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Cover image for Confidently Incorrect - Furniture Re-Sale Site
Bradley Hill
Bradley Hill

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Confidently Incorrect - Furniture Re-Sale Site

Confidently Incorrect since 1987

COPAMEBA and managing an online store

So with this project our objective was to create a site allowing an (imaginary) client to manage her stock of second-hand furniture for re-sale online and allow members to reserve/purchase pieces, and allow the client/admin to add and remove articles.

The organisation of the team for this project was to be in larger groups than before, where we were in groups of four or three before, this project was to be completed as a group of 8, with us being divided into two subteams, one front-end and one back-end. With two weeks to complete the project, we would work for a week and then switch the teams, so the front-end would take over and complete the back-end and vice versa.

The immediate thoughts with regard to this organisation were the importance that the documentation would have when the time to switch would have, and the increased need to usefully comment our code for when the other team took over.

The only constraints on our choice of tech stack was the use of Bootstrap for our CSS, so after a discussion within the group we decided to use React for the front-end with Bootstrap, due to our shared familiarity with it, and for the back-end we would use Node.js and Express, again, sticking to the JavaScript we were most familiar with, and using SQLite for our database, due to its relative ease of install and simplicity to integrate with VSCode.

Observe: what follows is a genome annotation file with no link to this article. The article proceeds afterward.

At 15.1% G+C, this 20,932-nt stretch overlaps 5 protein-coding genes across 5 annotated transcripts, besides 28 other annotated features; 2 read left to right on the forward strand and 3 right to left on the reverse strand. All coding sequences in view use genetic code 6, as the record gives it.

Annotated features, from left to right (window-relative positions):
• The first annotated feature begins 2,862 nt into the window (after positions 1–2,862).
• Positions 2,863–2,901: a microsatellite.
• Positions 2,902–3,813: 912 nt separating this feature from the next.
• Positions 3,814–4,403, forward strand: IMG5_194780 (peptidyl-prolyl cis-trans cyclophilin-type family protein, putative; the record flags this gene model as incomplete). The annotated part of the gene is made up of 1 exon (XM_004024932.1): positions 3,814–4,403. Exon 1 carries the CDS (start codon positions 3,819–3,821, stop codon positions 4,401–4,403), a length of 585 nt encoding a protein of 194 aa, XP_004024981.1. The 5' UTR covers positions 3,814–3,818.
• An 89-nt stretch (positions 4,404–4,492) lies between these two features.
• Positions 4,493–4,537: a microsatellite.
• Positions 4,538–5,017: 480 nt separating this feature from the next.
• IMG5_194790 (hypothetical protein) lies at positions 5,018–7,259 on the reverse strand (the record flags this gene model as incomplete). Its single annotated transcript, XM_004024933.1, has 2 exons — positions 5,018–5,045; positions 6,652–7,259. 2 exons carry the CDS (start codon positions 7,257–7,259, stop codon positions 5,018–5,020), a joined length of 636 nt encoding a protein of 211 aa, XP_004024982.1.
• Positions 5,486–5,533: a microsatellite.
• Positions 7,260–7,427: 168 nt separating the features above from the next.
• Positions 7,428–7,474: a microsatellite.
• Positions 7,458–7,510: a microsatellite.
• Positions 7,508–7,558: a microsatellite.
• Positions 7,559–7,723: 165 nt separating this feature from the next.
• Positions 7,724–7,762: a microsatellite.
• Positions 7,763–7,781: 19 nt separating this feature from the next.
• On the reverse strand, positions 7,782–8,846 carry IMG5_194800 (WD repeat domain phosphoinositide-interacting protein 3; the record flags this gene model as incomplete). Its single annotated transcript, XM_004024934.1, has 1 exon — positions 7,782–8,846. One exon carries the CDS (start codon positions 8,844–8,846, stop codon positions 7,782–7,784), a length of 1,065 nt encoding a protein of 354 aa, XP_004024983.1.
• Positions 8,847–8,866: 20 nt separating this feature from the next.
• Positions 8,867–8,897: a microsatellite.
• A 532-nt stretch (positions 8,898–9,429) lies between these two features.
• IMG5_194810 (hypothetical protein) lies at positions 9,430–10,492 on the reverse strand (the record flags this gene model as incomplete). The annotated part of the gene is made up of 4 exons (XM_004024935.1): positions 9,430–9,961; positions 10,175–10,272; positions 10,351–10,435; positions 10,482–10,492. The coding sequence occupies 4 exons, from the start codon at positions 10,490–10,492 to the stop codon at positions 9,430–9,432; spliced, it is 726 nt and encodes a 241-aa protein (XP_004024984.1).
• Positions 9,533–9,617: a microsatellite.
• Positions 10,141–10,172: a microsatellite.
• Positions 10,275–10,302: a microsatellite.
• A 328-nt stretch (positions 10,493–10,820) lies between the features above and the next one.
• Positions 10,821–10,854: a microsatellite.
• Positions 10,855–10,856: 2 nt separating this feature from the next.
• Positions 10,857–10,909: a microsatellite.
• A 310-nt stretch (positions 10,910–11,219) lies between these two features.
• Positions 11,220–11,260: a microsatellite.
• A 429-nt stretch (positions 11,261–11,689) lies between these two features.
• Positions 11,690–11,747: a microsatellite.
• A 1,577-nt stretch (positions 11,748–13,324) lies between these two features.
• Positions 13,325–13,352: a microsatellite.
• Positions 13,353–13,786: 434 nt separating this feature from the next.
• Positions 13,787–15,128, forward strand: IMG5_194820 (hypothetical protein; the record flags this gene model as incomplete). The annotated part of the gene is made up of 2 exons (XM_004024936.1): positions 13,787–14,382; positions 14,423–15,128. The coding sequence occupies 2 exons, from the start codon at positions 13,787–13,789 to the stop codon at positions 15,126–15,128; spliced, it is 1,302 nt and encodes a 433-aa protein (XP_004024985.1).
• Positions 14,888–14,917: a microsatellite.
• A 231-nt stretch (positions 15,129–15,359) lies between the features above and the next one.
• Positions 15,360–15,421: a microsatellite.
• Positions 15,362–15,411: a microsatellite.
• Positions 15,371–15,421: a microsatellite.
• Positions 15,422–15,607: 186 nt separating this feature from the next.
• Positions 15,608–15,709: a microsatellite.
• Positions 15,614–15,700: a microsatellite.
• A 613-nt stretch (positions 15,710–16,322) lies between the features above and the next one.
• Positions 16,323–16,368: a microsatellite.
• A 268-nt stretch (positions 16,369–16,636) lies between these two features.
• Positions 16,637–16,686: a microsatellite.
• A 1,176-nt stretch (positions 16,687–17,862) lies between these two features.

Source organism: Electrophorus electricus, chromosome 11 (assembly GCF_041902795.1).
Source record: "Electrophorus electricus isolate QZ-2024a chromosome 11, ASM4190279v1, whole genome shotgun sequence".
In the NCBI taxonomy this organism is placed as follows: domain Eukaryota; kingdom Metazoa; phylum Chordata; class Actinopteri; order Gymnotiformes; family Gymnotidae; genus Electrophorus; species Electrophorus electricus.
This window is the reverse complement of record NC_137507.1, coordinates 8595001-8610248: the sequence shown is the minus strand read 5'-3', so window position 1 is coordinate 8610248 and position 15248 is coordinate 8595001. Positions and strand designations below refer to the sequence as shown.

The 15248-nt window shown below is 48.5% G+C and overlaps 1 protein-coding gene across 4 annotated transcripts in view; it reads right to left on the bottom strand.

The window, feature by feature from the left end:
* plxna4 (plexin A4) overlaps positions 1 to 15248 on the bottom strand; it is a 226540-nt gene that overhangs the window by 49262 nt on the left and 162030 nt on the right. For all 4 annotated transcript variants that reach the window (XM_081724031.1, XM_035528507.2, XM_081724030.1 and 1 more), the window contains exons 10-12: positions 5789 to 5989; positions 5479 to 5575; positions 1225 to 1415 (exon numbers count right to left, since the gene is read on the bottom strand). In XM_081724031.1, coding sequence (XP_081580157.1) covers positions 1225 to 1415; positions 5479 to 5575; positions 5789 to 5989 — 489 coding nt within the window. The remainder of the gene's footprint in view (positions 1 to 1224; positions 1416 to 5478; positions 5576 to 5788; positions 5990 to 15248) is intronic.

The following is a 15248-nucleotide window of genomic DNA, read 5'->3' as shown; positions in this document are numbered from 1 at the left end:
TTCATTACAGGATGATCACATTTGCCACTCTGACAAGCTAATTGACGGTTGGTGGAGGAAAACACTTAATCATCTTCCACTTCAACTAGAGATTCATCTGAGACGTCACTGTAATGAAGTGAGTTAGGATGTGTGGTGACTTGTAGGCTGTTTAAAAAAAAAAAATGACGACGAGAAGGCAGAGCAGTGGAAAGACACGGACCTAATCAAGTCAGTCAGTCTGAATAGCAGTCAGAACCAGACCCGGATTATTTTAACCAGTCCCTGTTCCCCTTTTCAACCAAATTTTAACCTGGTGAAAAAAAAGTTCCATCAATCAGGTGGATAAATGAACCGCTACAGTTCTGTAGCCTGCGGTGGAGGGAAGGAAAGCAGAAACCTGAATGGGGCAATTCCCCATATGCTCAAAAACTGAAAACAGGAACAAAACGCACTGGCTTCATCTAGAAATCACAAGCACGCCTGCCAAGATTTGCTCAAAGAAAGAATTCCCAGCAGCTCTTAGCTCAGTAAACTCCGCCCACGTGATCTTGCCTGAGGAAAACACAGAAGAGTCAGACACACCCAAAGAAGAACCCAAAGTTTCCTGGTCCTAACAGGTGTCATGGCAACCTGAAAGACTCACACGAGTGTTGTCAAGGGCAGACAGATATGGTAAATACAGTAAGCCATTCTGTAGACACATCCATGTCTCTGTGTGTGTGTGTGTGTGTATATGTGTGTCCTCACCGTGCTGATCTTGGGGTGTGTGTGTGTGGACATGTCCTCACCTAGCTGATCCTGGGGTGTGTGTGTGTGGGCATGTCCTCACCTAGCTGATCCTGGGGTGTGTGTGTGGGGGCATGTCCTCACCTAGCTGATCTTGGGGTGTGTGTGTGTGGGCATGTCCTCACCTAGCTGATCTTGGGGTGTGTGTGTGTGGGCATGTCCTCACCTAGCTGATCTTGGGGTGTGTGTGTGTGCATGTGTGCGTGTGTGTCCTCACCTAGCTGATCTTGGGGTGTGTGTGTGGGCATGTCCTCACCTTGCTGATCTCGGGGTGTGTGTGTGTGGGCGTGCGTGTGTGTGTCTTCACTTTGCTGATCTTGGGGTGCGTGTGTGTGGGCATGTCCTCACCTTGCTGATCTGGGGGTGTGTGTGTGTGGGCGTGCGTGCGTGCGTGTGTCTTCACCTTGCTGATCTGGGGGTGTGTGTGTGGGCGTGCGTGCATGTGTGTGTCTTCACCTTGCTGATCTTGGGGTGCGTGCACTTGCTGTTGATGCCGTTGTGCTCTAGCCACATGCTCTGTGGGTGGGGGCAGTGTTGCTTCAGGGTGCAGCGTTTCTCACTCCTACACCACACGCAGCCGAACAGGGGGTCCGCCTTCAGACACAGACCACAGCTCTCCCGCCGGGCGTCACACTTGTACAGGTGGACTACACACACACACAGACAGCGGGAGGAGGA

The landing page for the site displaying the selection of furniture available

Building on our previous experience building and using API's we planned our endpoints for the front-end to be able to display the furniture available by category, an individual item and everything currently available.

The detail page for a single item of furniture

One of the new challenges with this project (beyond the organisation and synchronisation between teams) was to manage a user authentication system, where users could be created, and we had a column on the users table that would allow us to define if the user had admin privileges, thus allowing us to limit access to the administrators control panel to the designated administrator/s.

Example entry of a User in our SQLite table with administrator rights assigned

The project proved to be challenging, the communication and organisation proving to be the greatest difficulty, although it was well mastered towards the end of the fortnight, with the work we had previously done being nicely and smoothly woven together into the working site.

Our repository is linked here with a rather good readme, thanks to my teammates!

It was particularly satisfying working across the teams to unify our separate sides and seeing how the separate code integrated and became a functional whole. The more I use databases the more I become curious as to the myriad different approaches to organising and storing the data needed, it's a fascinating if expansive area of programming, and I look forward to learning more and more as I gain more practical experience using and building my databases.

Next week's project will be creating a microblogging site returning to PHP this time using Laravel to make our lives a bit easier (?), at least compared to our first brush with PHP vanilla.

Until next time, be safe and stay happy!

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